Small DRG neurons (<500 μm2) isolated from DRG L3-L5 of tumor-bearing mice and maintainedin vitroin control medium for 20–28 h exhibited a change in sensitivity to the CB1 agonist ACEA. (A) The trace represents cannabinoid agonist inhibition of the Ca2+ transient evoked by brief superfusion with KCl (50 mM, 10 s, arrows). ACEA (1 μM) was included in the superfusate following the first test with KCl. (B) ACEA attenuated the Ca2+ transient evoked by KCl (50 mM) in neurons isolated from L3-L5 DRGs of tumor-bearing mice, but not in those from naïve mice. Involvement of CB1 receptors in the response to ACEA was confirmed by blocking the inhibitory effect by co-application of the CB1 receptor antagonist SR141716A (SR, 1 μM). Relative response was defined as the amplitude of the response of a neuron to KCl in the presence of ACEA divided by the amplitude of the response in the absence of ACEA. *Significantly different atp < 0.001; #significantly different atp < 0.01 (one-way ANOVA with Tukey’s multiple comparisons test). Reproduced from Khasabova et al. [75].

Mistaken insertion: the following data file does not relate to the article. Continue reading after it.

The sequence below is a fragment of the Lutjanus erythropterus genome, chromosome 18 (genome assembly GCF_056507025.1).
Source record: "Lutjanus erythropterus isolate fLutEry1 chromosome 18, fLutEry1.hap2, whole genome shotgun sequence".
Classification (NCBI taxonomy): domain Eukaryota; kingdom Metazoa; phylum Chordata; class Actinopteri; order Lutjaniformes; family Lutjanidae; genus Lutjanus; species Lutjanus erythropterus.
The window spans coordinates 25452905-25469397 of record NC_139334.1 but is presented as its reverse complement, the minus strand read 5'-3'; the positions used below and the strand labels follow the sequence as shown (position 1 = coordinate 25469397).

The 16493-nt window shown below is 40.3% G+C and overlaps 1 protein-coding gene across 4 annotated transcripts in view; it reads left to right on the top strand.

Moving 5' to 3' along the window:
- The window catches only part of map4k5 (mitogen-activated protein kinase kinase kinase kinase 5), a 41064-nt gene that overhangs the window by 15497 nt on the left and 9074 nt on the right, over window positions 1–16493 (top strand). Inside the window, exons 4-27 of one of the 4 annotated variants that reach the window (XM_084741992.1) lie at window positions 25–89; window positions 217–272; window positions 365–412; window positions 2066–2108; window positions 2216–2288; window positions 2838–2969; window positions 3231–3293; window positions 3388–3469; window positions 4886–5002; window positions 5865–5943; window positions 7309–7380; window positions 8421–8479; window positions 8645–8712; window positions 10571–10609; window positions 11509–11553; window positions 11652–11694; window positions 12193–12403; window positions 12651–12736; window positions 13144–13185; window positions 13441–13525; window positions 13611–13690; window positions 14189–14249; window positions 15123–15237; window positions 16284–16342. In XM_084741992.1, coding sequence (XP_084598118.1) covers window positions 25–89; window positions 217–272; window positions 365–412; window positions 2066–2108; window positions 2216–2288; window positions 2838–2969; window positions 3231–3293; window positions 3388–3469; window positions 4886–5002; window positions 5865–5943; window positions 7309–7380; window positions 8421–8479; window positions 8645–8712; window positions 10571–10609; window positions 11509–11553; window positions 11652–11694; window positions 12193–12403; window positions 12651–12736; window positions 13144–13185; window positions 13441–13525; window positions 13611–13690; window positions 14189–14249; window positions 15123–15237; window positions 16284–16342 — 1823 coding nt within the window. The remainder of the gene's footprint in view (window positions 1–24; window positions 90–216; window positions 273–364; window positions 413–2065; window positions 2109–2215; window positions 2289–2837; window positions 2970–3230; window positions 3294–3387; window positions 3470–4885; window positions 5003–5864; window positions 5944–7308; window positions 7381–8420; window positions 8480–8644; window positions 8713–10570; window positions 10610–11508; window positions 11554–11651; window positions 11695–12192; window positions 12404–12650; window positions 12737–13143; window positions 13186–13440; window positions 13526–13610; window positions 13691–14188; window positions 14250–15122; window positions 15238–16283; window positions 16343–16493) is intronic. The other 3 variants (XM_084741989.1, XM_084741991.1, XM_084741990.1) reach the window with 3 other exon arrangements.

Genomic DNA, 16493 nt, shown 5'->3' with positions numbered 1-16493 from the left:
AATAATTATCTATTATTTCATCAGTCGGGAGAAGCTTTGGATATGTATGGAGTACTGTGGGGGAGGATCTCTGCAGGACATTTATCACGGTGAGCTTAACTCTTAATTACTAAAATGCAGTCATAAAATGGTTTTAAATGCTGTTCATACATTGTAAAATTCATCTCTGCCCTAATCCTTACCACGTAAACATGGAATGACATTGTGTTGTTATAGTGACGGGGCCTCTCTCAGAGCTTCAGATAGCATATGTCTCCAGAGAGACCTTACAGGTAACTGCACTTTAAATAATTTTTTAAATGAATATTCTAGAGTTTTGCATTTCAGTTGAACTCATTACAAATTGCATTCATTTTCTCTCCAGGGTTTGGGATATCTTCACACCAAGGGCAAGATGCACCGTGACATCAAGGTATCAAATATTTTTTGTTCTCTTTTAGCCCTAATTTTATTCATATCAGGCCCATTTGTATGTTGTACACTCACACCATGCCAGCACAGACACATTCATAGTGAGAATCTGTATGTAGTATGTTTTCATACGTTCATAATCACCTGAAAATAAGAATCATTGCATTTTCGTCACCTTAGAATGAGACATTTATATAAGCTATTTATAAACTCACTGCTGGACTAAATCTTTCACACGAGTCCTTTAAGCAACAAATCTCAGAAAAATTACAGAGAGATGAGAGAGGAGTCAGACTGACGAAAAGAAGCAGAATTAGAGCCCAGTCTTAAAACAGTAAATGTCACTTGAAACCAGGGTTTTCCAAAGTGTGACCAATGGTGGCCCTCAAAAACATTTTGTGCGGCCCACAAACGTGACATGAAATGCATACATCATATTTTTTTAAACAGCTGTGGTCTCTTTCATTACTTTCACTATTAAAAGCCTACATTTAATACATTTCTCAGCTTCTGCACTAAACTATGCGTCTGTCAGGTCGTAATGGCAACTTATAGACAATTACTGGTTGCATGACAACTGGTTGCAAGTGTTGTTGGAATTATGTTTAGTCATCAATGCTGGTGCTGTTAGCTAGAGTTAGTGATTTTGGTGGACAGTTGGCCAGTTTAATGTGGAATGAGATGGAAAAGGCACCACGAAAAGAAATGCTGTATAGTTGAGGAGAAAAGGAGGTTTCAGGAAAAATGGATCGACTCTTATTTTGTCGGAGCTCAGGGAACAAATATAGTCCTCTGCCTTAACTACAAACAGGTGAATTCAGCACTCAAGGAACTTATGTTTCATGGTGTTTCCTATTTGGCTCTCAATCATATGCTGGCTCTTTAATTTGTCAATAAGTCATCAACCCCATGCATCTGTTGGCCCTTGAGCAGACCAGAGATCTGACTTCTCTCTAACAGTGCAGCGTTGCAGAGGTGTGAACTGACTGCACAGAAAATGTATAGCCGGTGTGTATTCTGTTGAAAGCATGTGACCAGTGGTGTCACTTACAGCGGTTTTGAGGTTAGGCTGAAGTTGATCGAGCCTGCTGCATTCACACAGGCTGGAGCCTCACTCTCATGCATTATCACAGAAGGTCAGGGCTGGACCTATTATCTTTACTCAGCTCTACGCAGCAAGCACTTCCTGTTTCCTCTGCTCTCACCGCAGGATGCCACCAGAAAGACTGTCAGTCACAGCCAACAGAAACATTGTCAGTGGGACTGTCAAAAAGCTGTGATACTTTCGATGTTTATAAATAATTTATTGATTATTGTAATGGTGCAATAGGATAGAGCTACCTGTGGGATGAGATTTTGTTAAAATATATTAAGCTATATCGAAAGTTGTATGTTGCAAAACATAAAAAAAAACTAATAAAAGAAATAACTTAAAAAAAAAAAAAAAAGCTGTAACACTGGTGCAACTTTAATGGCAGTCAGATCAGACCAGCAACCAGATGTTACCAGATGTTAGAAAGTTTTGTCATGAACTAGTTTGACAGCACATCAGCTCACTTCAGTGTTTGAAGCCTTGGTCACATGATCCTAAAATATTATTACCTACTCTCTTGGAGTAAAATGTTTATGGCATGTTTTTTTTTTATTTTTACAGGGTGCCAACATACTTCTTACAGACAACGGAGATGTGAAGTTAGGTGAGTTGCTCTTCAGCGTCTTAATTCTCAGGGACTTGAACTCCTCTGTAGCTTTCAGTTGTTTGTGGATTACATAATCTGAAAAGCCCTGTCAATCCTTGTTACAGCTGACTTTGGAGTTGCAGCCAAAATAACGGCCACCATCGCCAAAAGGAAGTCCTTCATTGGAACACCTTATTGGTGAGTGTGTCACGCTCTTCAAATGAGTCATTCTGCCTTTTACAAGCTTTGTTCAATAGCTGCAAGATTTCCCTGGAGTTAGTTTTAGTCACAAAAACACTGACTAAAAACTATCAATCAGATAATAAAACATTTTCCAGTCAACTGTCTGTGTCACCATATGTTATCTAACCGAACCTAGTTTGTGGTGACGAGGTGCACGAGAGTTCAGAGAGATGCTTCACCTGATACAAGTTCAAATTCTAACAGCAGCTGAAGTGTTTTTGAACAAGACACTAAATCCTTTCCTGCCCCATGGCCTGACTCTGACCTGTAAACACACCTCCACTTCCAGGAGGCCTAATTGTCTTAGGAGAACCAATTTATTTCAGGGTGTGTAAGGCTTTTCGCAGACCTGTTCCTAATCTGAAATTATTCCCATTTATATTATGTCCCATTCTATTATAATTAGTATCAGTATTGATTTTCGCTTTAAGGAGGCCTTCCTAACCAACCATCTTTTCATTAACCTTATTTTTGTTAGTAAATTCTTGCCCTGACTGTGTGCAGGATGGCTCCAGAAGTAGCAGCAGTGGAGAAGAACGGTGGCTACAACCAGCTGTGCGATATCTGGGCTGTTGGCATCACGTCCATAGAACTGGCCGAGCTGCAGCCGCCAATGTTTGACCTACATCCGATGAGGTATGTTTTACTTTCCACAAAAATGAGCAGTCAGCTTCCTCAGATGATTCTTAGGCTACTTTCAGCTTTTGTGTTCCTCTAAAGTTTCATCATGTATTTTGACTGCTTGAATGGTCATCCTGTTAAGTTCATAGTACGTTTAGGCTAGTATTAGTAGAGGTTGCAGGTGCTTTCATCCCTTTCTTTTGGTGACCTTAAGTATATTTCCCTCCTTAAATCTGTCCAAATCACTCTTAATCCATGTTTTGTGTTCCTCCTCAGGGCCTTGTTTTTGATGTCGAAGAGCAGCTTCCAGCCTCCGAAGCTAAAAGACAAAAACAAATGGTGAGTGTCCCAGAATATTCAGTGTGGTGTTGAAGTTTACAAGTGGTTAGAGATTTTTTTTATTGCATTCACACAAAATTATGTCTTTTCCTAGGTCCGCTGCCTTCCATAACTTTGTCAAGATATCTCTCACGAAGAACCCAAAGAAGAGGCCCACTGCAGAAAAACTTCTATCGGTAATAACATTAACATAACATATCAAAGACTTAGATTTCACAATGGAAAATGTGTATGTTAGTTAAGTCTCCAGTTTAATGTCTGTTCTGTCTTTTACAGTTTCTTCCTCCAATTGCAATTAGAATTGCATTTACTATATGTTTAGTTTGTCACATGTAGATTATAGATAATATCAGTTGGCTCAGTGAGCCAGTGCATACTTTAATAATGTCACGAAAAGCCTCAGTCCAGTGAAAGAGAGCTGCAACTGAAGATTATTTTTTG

CB2 receptor mRNA and protein are increased in the lumbar DRG after spinal nerve ligation (SNL) or CCI (Bennett model of neuropathic pain), but not CFA-induced inflammation [92]. The effect appears to be localized to microglia [92, 93], though there is some evidence of enhanced neuronal expression after SNL, including increased expression in the nerve proximal to the ligation [94]. In a mouse model of bone cancer pain, tumors showed high levels of CB2 receptor protein levels, and CB2 receptor proteins were also elevated in plantar skin of the tumor-bearing hind paw [76]. Taken together, these results support to the notion that endocannabinoid-mediated inhibition of peripheral nociceptor activity is necessary to prevent exaggerated responses to noxious stimuli and that tonic activation of endocannabinoids aids in suppressing pain, inflammation, and nociceptor sensitization after injury. Further evidence is shown by differences in levels of endocannabinoids in naïve, acute inflammation, and chronic pain conditions. In models of chronic pain from bone cancer and chemotherapy-induced peripheral neuropathy, the level of AEA was decreased in the skin of the plantar hind paw due to increased FAAH mRNA expression and AEA uptake in DRG neurons ipsilateral to a tumor-bearing hind paw [7595]. In cisplatin-treated mice, expression of 2-AG and AEA are both decreased in the plantar skin and DRG [86].